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Mick Temple’s Blog



Gordon Brown

The Prime Minister is in Birmingham this weekend for the Labour Party Spring conference, and as Professor Mick temple from Staffordshire observes, his debut conference in Bournemouth six months ago already feels like it belongs to a different age.Check out the Larry Grayson reference...

I’d love to continue with the in-depth political coverage on ITV News to a junior office serving in Afghanistan calling himself; somewhat implausibly, Harry Wales.

He spoke movingly about writing home to his dad. Funny, I didn’t know he kept in touch with James Hewitt (MI5 and the Duke of Edinburgh, please note, that was a cheap joke).

But my sense of duty impels me to write about the big event in the Midlands this weekend, and I don’t mean Jibbering Sessions (who he? Ed.) at the Hare & Hounds.

From Bournemouth to Birmingham – a giant leap for Gordon Brown and Labour. Last September at the party’s Autumn Conference, Gordon was the big clunking fist bashing David Cameron into oblivion. Then, his innate caution caused him to draw back from delivering the knockout punch of a snap election.

As his supporters stream into Brum for their Spring conference, the Brown Bomber has become just another British horizontal heavyweight. The big clunking fist looks increasingly like Larry Grayson’s limp wrist.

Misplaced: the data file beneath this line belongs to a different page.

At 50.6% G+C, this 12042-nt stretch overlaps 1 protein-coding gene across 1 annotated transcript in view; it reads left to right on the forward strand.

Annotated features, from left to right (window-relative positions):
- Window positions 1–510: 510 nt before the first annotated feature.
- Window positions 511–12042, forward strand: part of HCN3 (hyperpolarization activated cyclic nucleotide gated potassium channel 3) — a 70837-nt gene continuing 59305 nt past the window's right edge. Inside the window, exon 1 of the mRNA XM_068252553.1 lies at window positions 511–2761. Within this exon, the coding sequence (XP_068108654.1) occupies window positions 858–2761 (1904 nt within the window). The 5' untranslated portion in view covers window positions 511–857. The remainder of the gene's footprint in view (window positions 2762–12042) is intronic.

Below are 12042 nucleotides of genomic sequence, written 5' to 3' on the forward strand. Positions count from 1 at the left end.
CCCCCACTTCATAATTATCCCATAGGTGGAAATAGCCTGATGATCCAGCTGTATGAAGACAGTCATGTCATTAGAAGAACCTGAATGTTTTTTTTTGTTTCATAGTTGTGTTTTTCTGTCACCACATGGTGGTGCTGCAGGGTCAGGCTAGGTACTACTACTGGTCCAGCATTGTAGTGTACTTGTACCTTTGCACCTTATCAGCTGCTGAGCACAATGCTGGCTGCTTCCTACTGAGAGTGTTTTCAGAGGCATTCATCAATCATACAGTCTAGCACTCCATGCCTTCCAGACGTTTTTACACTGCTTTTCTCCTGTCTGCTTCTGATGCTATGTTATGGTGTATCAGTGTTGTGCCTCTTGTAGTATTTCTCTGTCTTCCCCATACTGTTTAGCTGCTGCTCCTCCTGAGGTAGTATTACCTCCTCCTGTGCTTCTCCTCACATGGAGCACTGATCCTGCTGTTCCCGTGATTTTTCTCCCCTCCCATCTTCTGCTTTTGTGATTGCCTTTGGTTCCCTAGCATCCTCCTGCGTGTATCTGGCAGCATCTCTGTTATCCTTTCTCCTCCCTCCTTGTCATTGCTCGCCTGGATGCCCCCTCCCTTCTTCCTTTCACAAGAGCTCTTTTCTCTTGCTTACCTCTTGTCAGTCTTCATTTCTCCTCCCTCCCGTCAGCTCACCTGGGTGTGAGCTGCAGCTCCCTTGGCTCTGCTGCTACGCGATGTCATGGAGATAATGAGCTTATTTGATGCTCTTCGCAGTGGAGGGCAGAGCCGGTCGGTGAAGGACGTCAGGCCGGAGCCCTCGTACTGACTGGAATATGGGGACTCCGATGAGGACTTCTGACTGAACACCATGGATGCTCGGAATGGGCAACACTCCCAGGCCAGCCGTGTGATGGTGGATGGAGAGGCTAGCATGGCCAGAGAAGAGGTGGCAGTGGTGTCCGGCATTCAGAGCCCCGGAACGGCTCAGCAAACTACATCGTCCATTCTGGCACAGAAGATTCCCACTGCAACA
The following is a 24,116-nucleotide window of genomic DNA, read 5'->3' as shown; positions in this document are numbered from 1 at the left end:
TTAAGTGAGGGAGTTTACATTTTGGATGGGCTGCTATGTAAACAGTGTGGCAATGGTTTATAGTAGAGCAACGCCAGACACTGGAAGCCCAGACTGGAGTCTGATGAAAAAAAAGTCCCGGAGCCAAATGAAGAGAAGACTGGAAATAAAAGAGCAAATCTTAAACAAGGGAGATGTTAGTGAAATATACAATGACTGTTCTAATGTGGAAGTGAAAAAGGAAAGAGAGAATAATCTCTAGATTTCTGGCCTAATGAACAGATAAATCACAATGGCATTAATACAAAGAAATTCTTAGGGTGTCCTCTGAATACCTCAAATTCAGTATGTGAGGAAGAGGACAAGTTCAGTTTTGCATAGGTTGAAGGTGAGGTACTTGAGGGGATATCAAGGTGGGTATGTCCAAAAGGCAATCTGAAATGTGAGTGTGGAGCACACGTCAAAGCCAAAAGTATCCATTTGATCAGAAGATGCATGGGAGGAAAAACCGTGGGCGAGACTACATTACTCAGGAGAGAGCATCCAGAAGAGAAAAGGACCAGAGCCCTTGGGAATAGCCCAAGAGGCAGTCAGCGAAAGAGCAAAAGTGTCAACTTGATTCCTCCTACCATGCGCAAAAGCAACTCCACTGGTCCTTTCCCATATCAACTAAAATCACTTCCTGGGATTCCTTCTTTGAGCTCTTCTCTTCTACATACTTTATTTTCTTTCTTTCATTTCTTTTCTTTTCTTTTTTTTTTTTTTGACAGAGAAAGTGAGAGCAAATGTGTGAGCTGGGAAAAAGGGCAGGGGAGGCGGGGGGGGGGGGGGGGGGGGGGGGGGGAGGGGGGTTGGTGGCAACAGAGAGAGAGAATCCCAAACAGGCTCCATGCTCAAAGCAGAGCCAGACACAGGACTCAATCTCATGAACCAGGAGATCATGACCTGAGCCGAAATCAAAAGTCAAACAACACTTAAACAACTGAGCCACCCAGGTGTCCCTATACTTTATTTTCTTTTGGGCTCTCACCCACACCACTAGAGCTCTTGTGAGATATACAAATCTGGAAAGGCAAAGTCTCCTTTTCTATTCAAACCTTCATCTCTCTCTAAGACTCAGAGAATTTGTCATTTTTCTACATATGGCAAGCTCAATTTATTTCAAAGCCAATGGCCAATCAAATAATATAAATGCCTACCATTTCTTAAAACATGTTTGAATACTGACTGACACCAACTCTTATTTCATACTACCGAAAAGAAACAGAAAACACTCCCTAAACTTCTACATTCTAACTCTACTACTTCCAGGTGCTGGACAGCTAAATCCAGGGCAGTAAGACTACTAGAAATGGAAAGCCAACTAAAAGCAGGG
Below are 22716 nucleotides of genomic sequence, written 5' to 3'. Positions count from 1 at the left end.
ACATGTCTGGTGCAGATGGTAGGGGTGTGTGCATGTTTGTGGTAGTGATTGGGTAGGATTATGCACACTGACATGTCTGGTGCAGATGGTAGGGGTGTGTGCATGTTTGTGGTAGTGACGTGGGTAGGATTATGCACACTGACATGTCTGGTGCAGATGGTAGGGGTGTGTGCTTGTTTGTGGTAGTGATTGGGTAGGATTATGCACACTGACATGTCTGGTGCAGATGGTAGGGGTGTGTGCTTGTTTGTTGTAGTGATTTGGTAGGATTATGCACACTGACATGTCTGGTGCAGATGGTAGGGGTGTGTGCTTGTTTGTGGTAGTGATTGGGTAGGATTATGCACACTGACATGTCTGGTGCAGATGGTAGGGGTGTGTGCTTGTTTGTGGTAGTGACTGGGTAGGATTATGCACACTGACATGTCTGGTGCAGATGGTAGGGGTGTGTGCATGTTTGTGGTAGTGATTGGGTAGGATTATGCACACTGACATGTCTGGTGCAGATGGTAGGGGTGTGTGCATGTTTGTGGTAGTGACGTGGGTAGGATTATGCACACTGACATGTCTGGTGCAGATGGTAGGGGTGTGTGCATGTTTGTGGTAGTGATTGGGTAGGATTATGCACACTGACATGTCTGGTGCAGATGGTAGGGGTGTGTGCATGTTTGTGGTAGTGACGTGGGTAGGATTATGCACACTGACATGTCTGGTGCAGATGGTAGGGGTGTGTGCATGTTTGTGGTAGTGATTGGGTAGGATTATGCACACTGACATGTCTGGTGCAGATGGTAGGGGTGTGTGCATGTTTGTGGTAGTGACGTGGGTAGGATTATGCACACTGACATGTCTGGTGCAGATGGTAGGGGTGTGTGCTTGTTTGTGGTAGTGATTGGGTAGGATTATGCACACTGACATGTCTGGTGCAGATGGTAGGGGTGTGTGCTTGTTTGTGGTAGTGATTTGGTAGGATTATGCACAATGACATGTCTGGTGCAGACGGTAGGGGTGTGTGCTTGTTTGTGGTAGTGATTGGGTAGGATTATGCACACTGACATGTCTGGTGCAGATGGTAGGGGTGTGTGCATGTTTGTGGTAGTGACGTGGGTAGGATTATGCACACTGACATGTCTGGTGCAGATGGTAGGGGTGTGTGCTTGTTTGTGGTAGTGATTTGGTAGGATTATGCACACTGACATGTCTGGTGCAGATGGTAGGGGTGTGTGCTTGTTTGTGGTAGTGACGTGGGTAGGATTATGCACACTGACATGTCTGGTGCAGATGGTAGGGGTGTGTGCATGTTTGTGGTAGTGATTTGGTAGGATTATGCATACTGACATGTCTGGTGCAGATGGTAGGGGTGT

You hear that the only thing preventing electoral meltdown for Labour is the failure of David Cameron (‘he seems like a nice boy’) to establish a distinctive and credible platform for government.

But where’s Gordon’s vision? What does HE stand for? Where’s the beef, Brown?

I would not have imagined this six months ago, but already people are looking back nostalgically at the Blair years. It sounds like the foreign correspondent’s old trick of citing the taxi-driver on the way from the airport to the air-conditioned hotel, but this week I heard a colleague say ‘at least Blair was a leader’.

John Major failed to escape from the huge shadow of Maggie, and Brown seems doomed to wither in Blair’s rather less illustrious wake. Brown’s only claim to competence – financial prudence – has been fatally wounded by the Northern Rock debacle.

Never mind the next general election. In May, Brown faces his biggest test so far. He must gain seats at the local elections. Labour did dreadfully four years ago, their worst result for over 30 years. So, the comeback should start then but the omens aren’t good.

While we know public opinion is volatile more than half the population now believe Brown is doing a bad job. The Conservatives are up to eleven points ahead and, despite reservations about his ability for the top job, Cameron is liked in a way that Brown will never be.

If Brown fails, there’s always a silver lining. Midlands Labour MPs in marginal constituencies – hello, Janet Dean, Gisela Stuart, James Plaskitt and Lynda Waltho – can look forward to spending more time with their families.

You can also read Mick at the BBC’s Politics Show blog

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